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Battle for Bullards: Row over name to end in High Court

PUBLISHED: 07:32 08 June 2019 | UPDATED: 14:55 08 June 2019

Patrick Fisher, Norwich. Picture: Jamie Honeywood

Patrick Fisher, Norwich. Picture: Jamie Honeywood

Jamie Honeywood Archant Norwich Norfolk

A bitter tug of war over the famous Norwich beer and gin brand Bullards is set to end in the High Court.

A Bullards logo. Pic: ArchantA Bullards logo. Pic: Archant

Patrick Fisher and Clare Evans, who were directors of the Norwich Craft Beer Company, purchased the right to use the Bullards name in 2015 and have been locked in a furious dispute for more than a year.

And now Mr Fisher has filed a claim against Mrs Evans alleging she transferred the rights without his permission. A preliminary hearing will take place in London in August.

Bullards has been linked to Norwich since 1837 when Richard Bullard launched the Anchor Brewery in Westwick Street.

The legal tussle over the celebrated name and logo has already cost Mr Fisher £140,000, in legal fees, he claims, but he told this newspaper he remains determined to win back the rights.

Bullards beer. Pic ArchantBullards beer. Pic Archant

He helped re-launch the brand with Mrs Evans in 2015 and was in the process of developing Bullards further before having to take a step back for personal reasons.

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Patrick Fisher, Norwich. Picture: Jamie HoneywoodPatrick Fisher, Norwich. Picture: Jamie Honeywood

The 39-year-old, from Thorpe St Andrew, claims Mrs Evans breached a company contract and her actions have meant he has been unable to trade using the Bullards name or use the logo. She transferred these rights without his knowledge, he claims.

Mrs Evans' defence, according to her solicitor Rob Tiffen of Birketts, is that Mr Fisher knew she was transferring the rights and agreed to it. A counter claim is being made that £110,000 is owed to Mrs Evans from the Norwich Craft Beer Company.

"Bullards is all about the name and its links with Norwich and its wonderful history," said Mr Fisher who has been connected with a number of Norwich brewing businesses in the past including Redwell Brewing and pubs the Mash Tun and Tap House.

"It's real heritage - Norwich is rich with that heritage," he added.

Patrick Fisher, pictured in 2015 in the Ten Bells. He has since sold this pub. Pic: ArchantPatrick Fisher, pictured in 2015 in the Ten Bells. He has since sold this pub. Pic: Archant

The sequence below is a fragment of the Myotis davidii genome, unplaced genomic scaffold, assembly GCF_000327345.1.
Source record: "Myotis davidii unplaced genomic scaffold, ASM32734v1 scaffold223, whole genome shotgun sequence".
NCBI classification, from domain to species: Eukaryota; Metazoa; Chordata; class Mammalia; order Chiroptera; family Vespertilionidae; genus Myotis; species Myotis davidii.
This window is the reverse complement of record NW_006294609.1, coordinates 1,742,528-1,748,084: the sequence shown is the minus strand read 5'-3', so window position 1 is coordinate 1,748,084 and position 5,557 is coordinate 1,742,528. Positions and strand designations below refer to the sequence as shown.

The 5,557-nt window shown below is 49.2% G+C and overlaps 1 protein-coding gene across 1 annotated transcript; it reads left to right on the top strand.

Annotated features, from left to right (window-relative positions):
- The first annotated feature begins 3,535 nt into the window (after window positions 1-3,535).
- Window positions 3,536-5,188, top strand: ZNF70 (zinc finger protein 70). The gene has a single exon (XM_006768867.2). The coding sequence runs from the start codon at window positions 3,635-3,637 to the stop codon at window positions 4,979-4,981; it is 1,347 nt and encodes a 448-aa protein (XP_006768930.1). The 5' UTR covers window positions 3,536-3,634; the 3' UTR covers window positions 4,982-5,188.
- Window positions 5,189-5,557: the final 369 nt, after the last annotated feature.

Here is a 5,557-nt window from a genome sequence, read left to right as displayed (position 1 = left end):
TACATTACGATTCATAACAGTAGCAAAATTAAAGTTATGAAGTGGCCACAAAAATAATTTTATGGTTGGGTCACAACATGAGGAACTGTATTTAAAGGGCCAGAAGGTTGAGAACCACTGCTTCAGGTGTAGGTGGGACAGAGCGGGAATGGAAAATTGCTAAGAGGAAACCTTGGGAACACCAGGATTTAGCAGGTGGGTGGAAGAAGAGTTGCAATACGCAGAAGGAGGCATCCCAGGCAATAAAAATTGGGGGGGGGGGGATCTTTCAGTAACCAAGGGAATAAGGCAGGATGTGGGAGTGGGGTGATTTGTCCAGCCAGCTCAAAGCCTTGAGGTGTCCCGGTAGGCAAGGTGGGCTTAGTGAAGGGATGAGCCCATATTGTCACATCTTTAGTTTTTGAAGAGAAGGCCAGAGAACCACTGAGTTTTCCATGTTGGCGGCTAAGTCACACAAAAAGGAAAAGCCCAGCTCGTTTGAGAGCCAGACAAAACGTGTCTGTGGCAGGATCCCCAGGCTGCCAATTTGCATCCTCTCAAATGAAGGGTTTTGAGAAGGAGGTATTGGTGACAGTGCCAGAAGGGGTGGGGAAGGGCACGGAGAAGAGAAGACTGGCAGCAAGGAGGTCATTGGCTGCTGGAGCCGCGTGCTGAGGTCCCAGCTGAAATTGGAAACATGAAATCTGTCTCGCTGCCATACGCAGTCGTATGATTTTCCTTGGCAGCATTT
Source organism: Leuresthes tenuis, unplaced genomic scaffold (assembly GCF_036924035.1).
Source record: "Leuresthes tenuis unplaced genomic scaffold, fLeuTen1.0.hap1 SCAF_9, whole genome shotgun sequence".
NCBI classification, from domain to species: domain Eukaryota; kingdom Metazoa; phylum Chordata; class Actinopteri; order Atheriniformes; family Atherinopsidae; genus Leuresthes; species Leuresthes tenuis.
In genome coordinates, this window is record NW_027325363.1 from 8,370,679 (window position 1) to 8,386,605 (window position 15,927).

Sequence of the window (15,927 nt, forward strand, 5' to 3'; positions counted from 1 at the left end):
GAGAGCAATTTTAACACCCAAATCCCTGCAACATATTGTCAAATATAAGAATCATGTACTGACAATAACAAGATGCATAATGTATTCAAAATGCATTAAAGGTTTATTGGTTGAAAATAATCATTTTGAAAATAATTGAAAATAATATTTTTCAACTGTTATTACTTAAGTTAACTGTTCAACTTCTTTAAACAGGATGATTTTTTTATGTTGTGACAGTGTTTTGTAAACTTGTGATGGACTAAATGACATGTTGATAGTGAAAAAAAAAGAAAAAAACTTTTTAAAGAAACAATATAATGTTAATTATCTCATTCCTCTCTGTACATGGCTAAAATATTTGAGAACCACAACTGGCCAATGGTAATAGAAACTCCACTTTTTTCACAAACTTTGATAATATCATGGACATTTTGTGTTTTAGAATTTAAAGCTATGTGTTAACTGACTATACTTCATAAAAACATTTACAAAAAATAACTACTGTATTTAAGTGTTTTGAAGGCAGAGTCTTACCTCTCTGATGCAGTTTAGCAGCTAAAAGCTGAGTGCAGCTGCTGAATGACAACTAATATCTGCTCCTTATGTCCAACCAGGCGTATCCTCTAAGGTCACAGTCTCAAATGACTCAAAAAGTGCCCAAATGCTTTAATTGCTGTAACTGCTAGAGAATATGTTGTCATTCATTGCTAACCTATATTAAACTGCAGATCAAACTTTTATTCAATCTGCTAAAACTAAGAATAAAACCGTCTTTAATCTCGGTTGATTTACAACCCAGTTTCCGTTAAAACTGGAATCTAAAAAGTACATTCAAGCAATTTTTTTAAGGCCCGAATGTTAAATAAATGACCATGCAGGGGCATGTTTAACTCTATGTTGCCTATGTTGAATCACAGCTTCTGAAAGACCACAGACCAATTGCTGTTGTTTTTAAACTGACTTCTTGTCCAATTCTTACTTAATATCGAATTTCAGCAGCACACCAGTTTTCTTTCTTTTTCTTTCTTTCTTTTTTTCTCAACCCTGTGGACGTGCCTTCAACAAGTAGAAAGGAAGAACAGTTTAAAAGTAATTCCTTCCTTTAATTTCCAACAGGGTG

Bullards has recently relocated to the old Warings building at Crystal House. It launched a crowdfunding exercise last year to raise money for the relocation and last December raised £25,492 with 225 supporters in just 42 days.

Commenting on Bullards' current incarnation, Mr Fisher said he has only been able to "watch from the sideline" as the brand has developed.

Before falling out Mr Fisher and Mrs Evans made headlines by reinvigorating the historic brewery name in 2016 and production of spirits followed including the Bullards gin which has won several awards.

Mr Fisher also helped set up Trowse-based Redwell Brewing in 2012 - but when this later went into administration, he sold his pub businesses to settle bills. Redwell Brewing has since been bought out by a new group of investors and is unconnected with Mr Fisher.

The revival of Bullards in 2015; Clare Evans. Pic: Archant.The revival of Bullards in 2015; Clare Evans. Pic: Archant.

If the judge rules against Mrs Evans she will be forced to return the intellectual property rights to Norwich Craft Beer Company so Mr Fisher can continue trading using the Bullards name himself.

He currently works as an employee in a brewery outside Norfolk and claims he has a brewing team ready to go, as well as a distillery to re-launch the Bullards brand.

Mr Fisher is also seeking damages and costs.

The first hearing is a case management conference in the High Court on August 5 when there will be a disclosure of documents. Peter Hastings, from Rogers & Norton is acting on behalf of Mr Fisher together with Frank Brumby, from Isadore Goldman.

The history of a famous Norwich brand

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Richard Bullard founded the Anchor Brewery in 1837 on premises on Westwick Street in Norwich. Over the years that followed the business prospered and by the end of the century it occupied a seven-acre site.

How it grew so fast was by snapping up property; it took over smaller breweries, not for their brewing capacity, but for their tied houses. By 1914 the company's estate included 133 premises in Norwich.

In 1958 they acquired their Norwich rivals Youngs and three years later they joined with Steward & Patteson to take over Morgans.

Bullards was an enormous business but its two chairmen made a huge mistake.

When they went to acquire Morgans, they wanted the tied estate and not the brewery and so they sold the brewery element on to the national firm, Watney Mann.

As part of the deal it was agreed that Watneys could sell their brews, which included very popular keg beers. Soon Watneys were outselling the local brews and began purchasing Bullards shares, and by 1963 they took over the Norwich firm. In 1966 brewing ceased at the Anchor brewery. In 1972 the site was sold to a property developer and it is now the site of the Anchor Quay residential development.

There was a revival of the Bullards beer in 1985 and then not until 2015 when the Norwich Craft Beer Company Limited, involving Patrick Fisher and Clare Evans, purchased the rights to the name and relaunched Bullards.

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